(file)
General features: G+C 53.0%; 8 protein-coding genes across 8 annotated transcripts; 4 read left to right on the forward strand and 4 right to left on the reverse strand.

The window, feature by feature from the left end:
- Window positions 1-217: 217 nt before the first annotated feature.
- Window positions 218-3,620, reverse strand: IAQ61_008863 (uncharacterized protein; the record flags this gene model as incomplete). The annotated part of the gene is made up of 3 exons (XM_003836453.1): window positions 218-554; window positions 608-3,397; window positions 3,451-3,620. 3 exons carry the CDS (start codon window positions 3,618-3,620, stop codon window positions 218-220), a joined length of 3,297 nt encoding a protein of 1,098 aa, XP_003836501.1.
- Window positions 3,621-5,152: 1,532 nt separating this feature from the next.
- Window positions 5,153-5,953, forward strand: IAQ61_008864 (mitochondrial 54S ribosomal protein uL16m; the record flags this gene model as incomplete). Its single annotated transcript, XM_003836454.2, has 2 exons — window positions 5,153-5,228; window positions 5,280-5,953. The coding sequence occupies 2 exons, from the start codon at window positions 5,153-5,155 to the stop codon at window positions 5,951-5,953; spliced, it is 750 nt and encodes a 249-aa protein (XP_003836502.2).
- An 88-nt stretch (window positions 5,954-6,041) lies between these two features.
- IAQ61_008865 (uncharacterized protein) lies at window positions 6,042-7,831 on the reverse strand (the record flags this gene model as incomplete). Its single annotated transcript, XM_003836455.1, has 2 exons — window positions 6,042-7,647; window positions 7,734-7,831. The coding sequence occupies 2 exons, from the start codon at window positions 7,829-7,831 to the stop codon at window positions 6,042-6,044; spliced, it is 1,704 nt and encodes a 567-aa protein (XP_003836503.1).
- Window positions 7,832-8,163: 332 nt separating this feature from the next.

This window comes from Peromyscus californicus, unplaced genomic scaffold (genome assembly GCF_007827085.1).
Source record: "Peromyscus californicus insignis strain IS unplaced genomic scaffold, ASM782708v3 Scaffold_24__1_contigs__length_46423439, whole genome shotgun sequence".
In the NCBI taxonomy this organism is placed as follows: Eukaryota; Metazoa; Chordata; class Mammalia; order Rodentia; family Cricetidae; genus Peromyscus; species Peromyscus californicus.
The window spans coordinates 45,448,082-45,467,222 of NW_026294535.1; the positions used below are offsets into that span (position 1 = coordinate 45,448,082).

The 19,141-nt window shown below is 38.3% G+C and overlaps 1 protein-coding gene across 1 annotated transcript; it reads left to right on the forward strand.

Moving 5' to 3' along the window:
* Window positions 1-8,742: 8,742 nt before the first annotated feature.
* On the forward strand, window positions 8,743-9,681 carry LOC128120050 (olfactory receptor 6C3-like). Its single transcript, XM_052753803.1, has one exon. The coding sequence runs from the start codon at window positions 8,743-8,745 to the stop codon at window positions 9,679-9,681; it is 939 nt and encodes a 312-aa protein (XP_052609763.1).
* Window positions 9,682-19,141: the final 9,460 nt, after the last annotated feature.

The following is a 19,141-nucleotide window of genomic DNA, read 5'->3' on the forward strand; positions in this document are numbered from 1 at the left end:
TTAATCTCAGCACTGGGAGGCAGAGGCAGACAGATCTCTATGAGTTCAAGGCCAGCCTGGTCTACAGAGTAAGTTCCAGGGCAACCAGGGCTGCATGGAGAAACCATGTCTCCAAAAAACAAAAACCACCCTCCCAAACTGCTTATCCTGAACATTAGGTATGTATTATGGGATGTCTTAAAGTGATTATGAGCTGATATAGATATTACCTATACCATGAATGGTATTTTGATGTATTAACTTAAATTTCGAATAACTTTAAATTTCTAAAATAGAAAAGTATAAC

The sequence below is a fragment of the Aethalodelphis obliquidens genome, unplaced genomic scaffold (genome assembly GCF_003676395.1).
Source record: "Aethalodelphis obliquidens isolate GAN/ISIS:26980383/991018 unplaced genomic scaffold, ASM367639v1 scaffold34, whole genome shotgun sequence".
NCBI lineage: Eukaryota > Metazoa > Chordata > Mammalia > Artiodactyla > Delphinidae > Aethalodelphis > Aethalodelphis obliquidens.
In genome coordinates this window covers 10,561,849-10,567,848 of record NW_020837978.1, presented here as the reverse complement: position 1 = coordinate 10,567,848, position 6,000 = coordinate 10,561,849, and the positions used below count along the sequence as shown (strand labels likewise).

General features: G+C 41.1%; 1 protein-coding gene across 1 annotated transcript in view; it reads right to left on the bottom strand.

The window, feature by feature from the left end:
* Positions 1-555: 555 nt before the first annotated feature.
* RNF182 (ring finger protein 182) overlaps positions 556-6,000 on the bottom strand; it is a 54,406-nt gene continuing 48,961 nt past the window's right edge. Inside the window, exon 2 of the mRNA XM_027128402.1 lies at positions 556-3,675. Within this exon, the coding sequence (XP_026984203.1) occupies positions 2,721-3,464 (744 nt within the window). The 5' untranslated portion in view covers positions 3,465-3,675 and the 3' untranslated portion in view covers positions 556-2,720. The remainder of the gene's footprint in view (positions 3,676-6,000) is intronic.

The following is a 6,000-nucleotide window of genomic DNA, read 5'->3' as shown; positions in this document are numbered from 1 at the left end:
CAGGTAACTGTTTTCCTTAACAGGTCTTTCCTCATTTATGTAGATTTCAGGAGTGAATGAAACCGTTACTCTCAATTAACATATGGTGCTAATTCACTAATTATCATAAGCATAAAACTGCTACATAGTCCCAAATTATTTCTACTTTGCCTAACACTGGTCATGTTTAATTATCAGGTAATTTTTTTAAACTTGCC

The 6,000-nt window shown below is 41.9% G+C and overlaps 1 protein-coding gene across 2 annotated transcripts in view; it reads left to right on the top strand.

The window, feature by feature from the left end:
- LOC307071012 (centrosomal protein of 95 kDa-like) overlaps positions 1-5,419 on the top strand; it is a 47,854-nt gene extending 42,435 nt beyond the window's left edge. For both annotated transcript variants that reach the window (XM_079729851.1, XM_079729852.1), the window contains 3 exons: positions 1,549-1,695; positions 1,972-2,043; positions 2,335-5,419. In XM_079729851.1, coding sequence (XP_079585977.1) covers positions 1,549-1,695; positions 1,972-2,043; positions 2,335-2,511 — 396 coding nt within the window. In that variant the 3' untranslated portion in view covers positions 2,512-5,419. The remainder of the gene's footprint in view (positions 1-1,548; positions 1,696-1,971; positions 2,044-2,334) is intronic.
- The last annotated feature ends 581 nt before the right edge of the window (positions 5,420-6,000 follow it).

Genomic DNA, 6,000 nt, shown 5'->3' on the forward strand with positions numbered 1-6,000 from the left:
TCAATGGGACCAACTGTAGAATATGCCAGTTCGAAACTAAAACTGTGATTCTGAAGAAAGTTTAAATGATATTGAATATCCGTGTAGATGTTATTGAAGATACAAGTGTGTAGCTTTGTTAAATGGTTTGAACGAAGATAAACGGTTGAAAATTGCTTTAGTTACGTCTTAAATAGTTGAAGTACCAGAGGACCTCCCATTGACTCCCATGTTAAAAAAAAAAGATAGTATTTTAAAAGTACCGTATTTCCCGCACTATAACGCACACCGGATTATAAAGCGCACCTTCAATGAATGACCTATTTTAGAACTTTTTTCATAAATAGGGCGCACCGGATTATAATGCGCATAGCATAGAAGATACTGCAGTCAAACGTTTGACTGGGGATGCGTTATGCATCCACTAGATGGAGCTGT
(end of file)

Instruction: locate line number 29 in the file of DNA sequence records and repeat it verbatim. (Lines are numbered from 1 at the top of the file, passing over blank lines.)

The following is a 6,000-nucleotide window of genomic DNA, read 5'->3' as shown; positions in this document are numbered from 1 at the left end: